How the .NET Framework 2.0, 3.0 and 3.5 fit together
The .NET Framework 3.5 is essentially an add-on that introduces new features to the .NET Framework 2.0 and 3.0 products but continues to run on the version of the common language runtime (CLR) that shipped in the .NET Framework 2.0. This is similar to the model introduced in the .NET Framework 3.0, which is essentially an add-on for the .NET Framework 2.0 but did not introduce a new version of the CLR. As a result of this add-on model, the .NET Framework 3.0 setup requires the .NET Framework 2.0 as a prerequisite, and the .NET Framework 3.5 requires both the .NET Framework 2.0 and the .NET Framework 3.0 as prerequisites. This is sometimes called a "nesting doll" model for creating a product.
.NET Framework 3.5 setup includes service packs for both the .NET Framework 2.0 and 3.0. These service packs install as prerequisites because some of the new features introduced in the .NET Framework 3.5 require updates to the originally released versions of both the .NET Framework 2.0 and 3.0.
When the .NET Framework 3.5 project first got started, the service packs for the .NET Framework 2.0 and 3.0 were being built as a series of Windows Installer patches (MSP files). It quickly became clear that the number of files being changed by these service packs was going to lead to the service packs being nearly as large as the original versions of the products. This would mean that any customers needing to redistribute the .NET Framework 3.5 with their products would have to include the original versions of the .NET Framework 2.0 and 3.0 and nearly equal-sized service packs for each of them, which would have caused the overall size to grow even larger than it already has.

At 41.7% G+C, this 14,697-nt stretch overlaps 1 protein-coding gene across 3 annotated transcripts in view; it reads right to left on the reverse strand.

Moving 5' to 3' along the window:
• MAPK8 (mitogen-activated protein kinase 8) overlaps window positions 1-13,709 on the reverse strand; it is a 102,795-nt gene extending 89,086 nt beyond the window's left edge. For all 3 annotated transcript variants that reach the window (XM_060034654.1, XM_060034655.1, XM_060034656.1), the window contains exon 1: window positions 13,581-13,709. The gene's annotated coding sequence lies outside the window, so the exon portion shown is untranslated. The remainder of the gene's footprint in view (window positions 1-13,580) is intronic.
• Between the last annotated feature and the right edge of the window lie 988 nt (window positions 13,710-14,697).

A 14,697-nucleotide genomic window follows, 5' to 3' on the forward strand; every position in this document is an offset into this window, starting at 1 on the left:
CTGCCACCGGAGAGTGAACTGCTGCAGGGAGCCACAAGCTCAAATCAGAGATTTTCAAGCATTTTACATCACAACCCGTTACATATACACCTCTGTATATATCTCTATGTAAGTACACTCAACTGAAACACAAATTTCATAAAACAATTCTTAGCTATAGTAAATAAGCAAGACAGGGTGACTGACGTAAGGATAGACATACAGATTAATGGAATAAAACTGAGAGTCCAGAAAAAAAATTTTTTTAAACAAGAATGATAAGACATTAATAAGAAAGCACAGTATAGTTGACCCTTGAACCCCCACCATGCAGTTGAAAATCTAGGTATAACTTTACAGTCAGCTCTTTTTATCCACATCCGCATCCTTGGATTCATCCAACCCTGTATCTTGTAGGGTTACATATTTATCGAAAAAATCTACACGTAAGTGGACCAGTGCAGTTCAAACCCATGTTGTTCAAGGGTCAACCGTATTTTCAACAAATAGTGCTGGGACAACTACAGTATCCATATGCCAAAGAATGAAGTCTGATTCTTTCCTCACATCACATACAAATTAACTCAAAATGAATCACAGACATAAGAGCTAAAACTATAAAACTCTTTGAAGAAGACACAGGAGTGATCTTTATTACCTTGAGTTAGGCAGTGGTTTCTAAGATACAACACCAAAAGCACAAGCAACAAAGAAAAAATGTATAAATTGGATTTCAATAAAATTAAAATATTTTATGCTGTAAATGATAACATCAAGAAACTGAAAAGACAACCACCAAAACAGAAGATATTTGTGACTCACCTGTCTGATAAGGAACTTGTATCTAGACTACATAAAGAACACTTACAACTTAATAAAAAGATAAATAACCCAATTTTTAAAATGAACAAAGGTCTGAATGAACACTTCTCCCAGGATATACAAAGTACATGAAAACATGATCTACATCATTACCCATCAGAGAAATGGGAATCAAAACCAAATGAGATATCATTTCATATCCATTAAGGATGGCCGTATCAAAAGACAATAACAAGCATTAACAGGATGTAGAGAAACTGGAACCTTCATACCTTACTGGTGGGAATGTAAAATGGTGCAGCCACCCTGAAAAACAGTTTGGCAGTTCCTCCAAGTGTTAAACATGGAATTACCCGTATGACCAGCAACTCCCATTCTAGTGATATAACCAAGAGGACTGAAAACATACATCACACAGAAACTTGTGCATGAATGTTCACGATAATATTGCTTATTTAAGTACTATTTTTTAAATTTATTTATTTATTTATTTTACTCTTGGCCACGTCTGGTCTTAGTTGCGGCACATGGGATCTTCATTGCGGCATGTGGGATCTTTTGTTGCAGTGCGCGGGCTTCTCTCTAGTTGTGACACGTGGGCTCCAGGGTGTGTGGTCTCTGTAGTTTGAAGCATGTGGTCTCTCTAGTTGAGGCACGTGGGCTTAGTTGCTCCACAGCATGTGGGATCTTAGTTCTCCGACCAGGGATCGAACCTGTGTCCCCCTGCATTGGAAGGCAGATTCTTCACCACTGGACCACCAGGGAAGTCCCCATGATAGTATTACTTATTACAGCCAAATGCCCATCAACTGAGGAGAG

As a result, the decision was made to create slipstream releases for both the .NET Framework 2.0 SP1 and 3.0 SP1. These slipstream releases include the original payload plus all of the fixes that are a part of the service packs. They will successfully install on systems that had the original releases of the .NET Framework 2.0 and 3.0 as well as on systems that did not yet have either version installed (whereas, standalone service packs only install if the original version of the product was previously installed).
.NET Framework 2.0 SP1 and 3.0 SP1 slipstream behind-the-scenes details
Typical slipstreams for MSI-based products are produced by building a layout that is identical to the original release, but with updated binary content. However, the slipstream releases of the .NET Framework 2.0 and 3.0 are constructed differently behind the scenes than a typical slipstream release.
The .NET Framework 2.0 SP1 and 3.0 SP1 setup packages consist of the following payload:
The .NET Framework 2.0 SP1 and 3.0 SP1 setup packages include logic to do the following:
Each of the MSPs installed during .NET Framework 2.0 and 3.0 SP1 setup is marked to not allow uninstall, which is why you see a series of updates that do not have Uninstall buttons listed in Add/Remove Programs for each of these products (if you check the Show updates box at the top of the Add/Remove Programs control panel).
Implications of this slipstream design
There are a few interesting results that fall out of this slipstream design that warrant a bit more in-depth discussion:
It is also interesting to note that the Silverlight 1.0 installer uses a similar packaging scheme behind the scenes. It includes an MSI that does not have any files of its own, and an MSP that includes the file payload.
<update date="1/21/2008"> Added links to the instructions for creating administrative install points for the .NET Framework 2.0 SP1 and 3.0 SP1 so they'll be easier to find </update>